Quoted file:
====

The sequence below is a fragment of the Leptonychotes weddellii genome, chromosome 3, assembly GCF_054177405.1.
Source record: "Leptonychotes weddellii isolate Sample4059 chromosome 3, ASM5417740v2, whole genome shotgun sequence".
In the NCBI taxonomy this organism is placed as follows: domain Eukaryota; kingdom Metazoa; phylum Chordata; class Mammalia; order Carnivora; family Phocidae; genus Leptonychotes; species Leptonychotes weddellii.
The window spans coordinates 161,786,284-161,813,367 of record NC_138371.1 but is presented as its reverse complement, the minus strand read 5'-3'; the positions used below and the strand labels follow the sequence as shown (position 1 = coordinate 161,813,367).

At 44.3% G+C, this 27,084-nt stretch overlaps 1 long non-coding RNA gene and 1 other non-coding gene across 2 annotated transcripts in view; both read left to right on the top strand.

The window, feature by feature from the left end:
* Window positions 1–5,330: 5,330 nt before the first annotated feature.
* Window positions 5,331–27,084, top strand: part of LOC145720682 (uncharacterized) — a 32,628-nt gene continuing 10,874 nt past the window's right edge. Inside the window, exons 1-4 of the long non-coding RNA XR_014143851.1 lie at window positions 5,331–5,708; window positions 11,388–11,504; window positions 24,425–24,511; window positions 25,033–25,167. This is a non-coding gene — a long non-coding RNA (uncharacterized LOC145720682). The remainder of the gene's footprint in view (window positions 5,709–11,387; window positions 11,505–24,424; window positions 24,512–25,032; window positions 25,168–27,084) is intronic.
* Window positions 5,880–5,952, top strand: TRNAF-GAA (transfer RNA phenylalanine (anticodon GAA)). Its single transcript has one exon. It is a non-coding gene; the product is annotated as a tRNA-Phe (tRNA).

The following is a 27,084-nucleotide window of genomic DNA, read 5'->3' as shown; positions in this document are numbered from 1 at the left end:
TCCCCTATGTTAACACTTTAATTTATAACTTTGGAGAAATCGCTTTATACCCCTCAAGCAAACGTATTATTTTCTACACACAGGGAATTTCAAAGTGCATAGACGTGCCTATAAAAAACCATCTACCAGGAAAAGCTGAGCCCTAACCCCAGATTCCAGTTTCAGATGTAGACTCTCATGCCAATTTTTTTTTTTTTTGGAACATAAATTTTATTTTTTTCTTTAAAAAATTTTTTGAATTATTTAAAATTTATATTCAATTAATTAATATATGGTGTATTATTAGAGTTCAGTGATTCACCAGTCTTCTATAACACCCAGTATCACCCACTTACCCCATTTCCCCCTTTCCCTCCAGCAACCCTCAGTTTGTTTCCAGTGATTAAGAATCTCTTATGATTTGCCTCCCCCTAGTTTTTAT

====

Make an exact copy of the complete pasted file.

The sequence below is a fragment of the Leptonychotes weddellii genome, chromosome 3, assembly GCF_054177405.1.
Source record: "Leptonychotes weddellii isolate Sample4059 chromosome 3, ASM5417740v2, whole genome shotgun sequence".
In the NCBI taxonomy this organism is placed as follows: domain Eukaryota; kingdom Metazoa; phylum Chordata; class Mammalia; order Carnivora; family Phocidae; genus Leptonychotes; species Leptonychotes weddellii.
The window spans coordinates 161,786,284-161,813,367 of record NC_138371.1 but is presented as its reverse complement, the minus strand read 5'-3'; the positions used below and the strand labels follow the sequence as shown (position 1 = coordinate 161,813,367).

At 44.3% G+C, this 27,084-nt stretch overlaps 1 long non-coding RNA gene and 1 other non-coding gene across 2 annotated transcripts in view; both read left to right on the top strand.

The window, feature by feature from the left end:
* Window positions 1–5,330: 5,330 nt before the first annotated feature.
* Window positions 5,331–27,084, top strand: part of LOC145720682 (uncharacterized) — a 32,628-nt gene continuing 10,874 nt past the window's right edge. Inside the window, exons 1-4 of the long non-coding RNA XR_014143851.1 lie at window positions 5,331–5,708; window positions 11,388–11,504; window positions 24,425–24,511; window positions 25,033–25,167. This is a non-coding gene — a long non-coding RNA (uncharacterized LOC145720682). The remainder of the gene's footprint in view (window positions 5,709–11,387; window positions 11,505–24,424; window positions 24,512–25,032; window positions 25,168–27,084) is intronic.
* Window positions 5,880–5,952, top strand: TRNAF-GAA (transfer RNA phenylalanine (anticodon GAA)). Its single transcript has one exon. It is a non-coding gene; the product is annotated as a tRNA-Phe (tRNA).

The following is a 27,084-nucleotide window of genomic DNA, read 5'->3' as shown; positions in this document are numbered from 1 at the left end:
TCCCCTATGTTAACACTTTAATTTATAACTTTGGAGAAATCGCTTTATACCCCTCAAGCAAACGTATTATTTTCTACACACAGGGAATTTCAAAGTGCATAGACGTGCCTATAAAAAACCATCTACCAGGAAAAGCTGAGCCCTAACCCCAGATTCCAGTTTCAGATGTAGACTCTCATGCCAATTTTTTTTTTTTTTGGAACATAAATTTTATTTTTTTCTTTAAAAAATTTTTTGAATTATTTAAAATTTATATTCAATTAATTAATATATGGTGTATTATTAGAGTTCAGTGATTCACCAGTCTTCTATAACACCCAGTATCACCCACTTACCCCATTTCCCCCTTTCCCTCCAGCAACCCTCAGTTTGTTTCCAGTGATTAAGAATCTCTTATGATTTGCCTCCCCCTAGTTTTTAT